'What about the rights of the rest of us, who you’re putting at risk?' Health Officer Bob Snyder says to those who can be vaccinated but refuse.
Editor's Note: This story has been changed to reflect the time frame of the seven deaths. The original story was unclear but suggested that the deaths occurred on Aug. 17.
Ninety-two people were hospitalized with COVID-19 as of Aug. 17, and seven have died since Aug. 12, according to Department of Health-Flagler Health Officer Bob Snyder. The previous afternoon, more than 200 people arrived at the DOH to be tested for COVID-19 — double the average daily tests of the previous week, thanks to the beginning of school.
In short, the coronavirus is continuing to run rampant in Flagler County. The testing operation will likely be moving back to Cattleman’s Hall at the fairgrounds soon.
The demand for more testing is frustrating for Snyder; he would rather be vaccinating people than merely testing them.
He gets emails regularly from people who say they want the freedom to not get vaccinated.
“What about the rights of the rest of us, who you’re putting at risk?” Snyder said in an interview in his office, next to a window that gave a view of the crowded parking lot. “Your decision is negatively impacting mankind and the rest of society. You don’t have a right to do that. Sorry.”
Despite the DOH increasing staff from 56 before the pandemic to 120 now, Snyder is still understaffed. He is paying retired nurses $35 per hour on a per diem basis and is looking for more; he’s also asking the state for 10 additional employees.
Among the employees are eight who are assigned to contact tracing, or investigating where the virus is spreading. They are busy with cases from Flagler Schools.
Contact tracing at schools
The protocol for contact tracing among students is as follows:
When a student tests positive, contact tracers interview the patient and identify others who have been in close contact with the positive patient. Those close contacts — including friends or staff members — are then told that they need to quarantine for seven days. If they get tested — for free — at the health department after four days, and they test negative, the close contacts can go back to normal life. If they prefer not to get tested, they must wait the full seven days before returning to school. Those who test positive must quarantine for 10 days.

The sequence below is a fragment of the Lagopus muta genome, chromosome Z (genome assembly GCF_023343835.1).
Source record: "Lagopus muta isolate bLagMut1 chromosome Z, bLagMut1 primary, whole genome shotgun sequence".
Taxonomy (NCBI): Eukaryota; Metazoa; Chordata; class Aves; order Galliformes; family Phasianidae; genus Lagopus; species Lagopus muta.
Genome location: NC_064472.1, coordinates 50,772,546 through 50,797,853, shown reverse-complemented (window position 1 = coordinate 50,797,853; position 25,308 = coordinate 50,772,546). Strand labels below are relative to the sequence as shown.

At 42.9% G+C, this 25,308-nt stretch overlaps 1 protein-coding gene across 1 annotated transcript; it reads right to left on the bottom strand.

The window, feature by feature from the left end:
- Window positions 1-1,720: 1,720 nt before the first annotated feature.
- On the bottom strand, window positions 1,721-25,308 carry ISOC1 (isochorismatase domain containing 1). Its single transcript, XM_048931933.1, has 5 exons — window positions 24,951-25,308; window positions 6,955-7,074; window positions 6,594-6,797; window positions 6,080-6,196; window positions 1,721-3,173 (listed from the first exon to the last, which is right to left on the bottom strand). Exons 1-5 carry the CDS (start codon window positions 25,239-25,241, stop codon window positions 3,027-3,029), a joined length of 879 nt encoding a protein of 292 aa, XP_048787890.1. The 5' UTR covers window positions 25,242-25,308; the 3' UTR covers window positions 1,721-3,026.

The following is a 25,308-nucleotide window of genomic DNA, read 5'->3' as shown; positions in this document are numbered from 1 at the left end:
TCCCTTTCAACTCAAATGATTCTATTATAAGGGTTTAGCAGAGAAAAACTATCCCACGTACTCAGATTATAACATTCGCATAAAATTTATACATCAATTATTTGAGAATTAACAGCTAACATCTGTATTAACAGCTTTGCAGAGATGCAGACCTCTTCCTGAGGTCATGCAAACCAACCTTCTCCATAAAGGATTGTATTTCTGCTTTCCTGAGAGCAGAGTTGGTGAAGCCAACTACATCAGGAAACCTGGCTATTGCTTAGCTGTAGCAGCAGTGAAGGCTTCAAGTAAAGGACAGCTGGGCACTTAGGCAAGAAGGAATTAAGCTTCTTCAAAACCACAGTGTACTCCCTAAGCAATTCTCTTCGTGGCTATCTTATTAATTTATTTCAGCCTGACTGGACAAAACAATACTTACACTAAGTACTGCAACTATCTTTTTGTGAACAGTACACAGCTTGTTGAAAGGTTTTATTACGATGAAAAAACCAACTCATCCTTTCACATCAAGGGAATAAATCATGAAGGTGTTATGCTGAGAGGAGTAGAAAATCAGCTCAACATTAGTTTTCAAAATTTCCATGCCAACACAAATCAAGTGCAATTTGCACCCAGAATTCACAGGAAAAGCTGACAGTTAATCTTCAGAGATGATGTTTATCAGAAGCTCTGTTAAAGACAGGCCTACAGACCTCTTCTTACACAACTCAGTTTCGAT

For the schools to recognize COVID tests, they must be performed by the health department, Snyder said, because that way the cases and tests can be documented properly. The health department uses rapid tests, with results in 15 minutes.
Students or staff who are informed they need to quarantine are not told the identity of the infected person, due to patient privacy laws.
One parent, Jessica Bowman, recently objected to that process at Indian Trails Middle School. Her son was told to quarantine due to close contact with a positive case.
Bowman wrote to the school district: “There is no legal precedent for my son to be refused his public school in-person education. My son was falsely placed on some list of unknown and unconfirmed origin by the bureaucracy in the health department that refuses to tell me when or where my son was exposed to covid.”
Bowman threatened to take legal action.
Assisted living employees
Most health care facilities — including the health department, which answers to Gov. Ron DeSantis — have no vaccine mandate for employees. That puts patients and the most vulnerable populations at risk, Snyder said.
At assisted living facilities in particular, "staff and contracted staff are bringing the virus into the facility, into memory care units," he said. "There is an oath: 'Do no harm.' You chose health care as a field, and to me, 'do no harm' means, if you're passing medications to the elderly, turning them, feeding them, transporting them, you're nose to nose with them — you're putting them in jeopardy."